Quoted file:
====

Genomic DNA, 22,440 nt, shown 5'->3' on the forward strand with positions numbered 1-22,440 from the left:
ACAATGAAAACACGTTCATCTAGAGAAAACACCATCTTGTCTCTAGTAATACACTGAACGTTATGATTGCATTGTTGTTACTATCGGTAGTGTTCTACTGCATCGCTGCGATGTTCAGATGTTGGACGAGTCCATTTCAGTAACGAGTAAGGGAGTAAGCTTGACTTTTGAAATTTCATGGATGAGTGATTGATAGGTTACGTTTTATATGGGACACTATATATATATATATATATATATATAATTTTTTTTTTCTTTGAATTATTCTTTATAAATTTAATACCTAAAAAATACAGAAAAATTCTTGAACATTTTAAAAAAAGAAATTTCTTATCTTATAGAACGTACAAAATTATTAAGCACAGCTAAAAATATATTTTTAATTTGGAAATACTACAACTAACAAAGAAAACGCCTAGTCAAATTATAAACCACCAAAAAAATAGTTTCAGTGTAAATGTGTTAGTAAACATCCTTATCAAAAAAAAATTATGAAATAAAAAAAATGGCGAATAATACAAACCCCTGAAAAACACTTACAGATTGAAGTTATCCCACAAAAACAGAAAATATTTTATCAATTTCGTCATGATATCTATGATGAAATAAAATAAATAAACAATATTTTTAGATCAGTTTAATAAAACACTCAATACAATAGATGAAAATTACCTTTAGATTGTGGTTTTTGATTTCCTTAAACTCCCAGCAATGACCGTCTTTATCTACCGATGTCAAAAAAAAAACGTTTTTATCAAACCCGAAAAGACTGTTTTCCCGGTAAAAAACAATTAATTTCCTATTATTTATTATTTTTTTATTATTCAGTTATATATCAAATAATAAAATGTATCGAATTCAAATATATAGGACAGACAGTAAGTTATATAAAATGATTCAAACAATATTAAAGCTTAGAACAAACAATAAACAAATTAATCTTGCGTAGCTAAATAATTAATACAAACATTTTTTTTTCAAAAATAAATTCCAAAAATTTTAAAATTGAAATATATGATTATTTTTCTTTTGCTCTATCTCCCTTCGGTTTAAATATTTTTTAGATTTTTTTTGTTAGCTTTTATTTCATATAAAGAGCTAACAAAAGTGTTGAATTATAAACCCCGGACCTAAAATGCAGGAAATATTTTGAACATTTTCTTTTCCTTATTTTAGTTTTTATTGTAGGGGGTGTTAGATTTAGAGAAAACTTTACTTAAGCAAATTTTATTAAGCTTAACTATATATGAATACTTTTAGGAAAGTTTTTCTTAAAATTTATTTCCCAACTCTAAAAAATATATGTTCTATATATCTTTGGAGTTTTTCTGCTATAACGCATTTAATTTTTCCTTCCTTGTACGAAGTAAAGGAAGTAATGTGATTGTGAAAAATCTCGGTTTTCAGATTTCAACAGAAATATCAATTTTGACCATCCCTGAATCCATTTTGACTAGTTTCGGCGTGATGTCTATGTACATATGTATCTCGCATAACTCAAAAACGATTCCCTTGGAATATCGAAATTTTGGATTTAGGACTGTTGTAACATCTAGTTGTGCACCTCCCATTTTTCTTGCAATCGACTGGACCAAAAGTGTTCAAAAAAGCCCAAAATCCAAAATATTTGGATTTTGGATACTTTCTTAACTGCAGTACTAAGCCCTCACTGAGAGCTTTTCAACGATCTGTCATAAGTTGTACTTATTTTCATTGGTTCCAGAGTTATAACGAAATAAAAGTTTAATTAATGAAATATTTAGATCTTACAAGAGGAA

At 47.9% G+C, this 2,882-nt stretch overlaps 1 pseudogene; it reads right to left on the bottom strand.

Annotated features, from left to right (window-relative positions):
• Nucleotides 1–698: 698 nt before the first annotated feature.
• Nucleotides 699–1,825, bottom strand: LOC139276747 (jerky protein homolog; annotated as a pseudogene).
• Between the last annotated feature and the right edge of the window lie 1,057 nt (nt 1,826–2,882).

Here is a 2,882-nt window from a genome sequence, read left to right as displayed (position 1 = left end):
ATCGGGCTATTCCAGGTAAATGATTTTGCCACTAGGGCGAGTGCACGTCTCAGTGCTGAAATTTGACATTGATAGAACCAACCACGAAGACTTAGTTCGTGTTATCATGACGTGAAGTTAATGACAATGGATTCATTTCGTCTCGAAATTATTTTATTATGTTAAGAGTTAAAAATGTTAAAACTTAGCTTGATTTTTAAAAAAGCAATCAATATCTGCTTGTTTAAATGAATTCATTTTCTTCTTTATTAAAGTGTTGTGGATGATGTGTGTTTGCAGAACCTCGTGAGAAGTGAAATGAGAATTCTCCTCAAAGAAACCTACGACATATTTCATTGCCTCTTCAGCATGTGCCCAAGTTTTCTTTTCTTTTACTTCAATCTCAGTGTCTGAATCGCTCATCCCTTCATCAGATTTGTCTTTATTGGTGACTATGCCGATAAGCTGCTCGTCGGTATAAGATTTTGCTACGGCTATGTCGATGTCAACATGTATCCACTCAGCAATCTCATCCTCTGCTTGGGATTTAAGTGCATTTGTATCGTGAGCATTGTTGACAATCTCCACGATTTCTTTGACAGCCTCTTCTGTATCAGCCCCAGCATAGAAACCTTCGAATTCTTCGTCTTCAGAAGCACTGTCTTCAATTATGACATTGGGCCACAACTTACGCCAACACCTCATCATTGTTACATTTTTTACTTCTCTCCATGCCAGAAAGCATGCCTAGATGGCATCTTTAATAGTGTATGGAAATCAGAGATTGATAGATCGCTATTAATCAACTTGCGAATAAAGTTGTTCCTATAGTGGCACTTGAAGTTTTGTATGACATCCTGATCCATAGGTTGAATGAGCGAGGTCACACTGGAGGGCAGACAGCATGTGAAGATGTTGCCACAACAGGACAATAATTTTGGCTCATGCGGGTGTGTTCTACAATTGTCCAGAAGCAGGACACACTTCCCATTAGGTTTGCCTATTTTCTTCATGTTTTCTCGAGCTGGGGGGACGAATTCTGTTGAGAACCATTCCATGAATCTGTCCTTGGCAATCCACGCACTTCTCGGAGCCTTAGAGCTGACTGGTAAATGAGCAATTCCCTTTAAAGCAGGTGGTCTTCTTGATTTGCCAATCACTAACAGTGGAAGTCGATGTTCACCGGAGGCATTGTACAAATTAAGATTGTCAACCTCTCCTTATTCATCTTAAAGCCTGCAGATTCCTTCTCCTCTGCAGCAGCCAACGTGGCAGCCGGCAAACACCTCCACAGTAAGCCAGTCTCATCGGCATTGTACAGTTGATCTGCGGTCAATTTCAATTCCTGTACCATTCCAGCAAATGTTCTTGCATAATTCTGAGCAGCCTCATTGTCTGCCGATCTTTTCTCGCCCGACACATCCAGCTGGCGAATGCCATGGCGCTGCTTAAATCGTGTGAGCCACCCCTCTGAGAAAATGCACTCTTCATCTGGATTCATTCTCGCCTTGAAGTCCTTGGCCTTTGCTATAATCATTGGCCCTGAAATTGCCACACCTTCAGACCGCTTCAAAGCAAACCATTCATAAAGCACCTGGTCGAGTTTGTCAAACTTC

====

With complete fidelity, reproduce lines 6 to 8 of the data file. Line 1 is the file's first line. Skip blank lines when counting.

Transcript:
• Nucleotides 699–1,825, bottom strand: LOC139276747 (jerky protein homolog; annotated as a pseudogene).
• Between the last annotated feature and the right edge of the window lie 1,057 nt (nt 1,826–2,882).

Here is a 2,882-nt window from a genome sequence, read left to right as displayed (position 1 = left end):